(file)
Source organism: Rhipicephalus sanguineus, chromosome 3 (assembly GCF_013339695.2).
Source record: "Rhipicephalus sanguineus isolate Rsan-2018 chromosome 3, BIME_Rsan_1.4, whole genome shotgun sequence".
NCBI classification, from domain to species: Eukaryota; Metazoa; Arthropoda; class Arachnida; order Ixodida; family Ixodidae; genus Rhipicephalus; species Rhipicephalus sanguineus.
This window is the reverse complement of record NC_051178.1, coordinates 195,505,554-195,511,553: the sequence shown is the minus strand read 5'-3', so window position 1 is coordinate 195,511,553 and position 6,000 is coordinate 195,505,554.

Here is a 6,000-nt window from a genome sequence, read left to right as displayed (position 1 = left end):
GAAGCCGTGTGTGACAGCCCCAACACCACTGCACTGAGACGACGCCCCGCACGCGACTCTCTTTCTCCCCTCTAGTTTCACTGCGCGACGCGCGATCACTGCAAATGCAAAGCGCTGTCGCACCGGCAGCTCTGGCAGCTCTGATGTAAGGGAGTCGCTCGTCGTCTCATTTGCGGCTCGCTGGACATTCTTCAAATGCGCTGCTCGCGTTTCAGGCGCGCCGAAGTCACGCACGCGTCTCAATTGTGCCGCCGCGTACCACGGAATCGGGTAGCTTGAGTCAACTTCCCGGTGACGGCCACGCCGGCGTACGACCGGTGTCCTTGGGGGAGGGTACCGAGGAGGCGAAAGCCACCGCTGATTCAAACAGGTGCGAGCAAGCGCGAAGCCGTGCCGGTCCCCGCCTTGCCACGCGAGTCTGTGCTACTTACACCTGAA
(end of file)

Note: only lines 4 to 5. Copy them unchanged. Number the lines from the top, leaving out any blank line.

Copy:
This window is the reverse complement of record NC_051178.1, coordinates 195,505,554-195,511,553: the sequence shown is the minus strand read 5'-3', so window position 1 is coordinate 195,511,553 and position 6,000 is coordinate 195,505,554.

Here is a 6,000-nt window from a genome sequence, read left to right as displayed (position 1 = left end):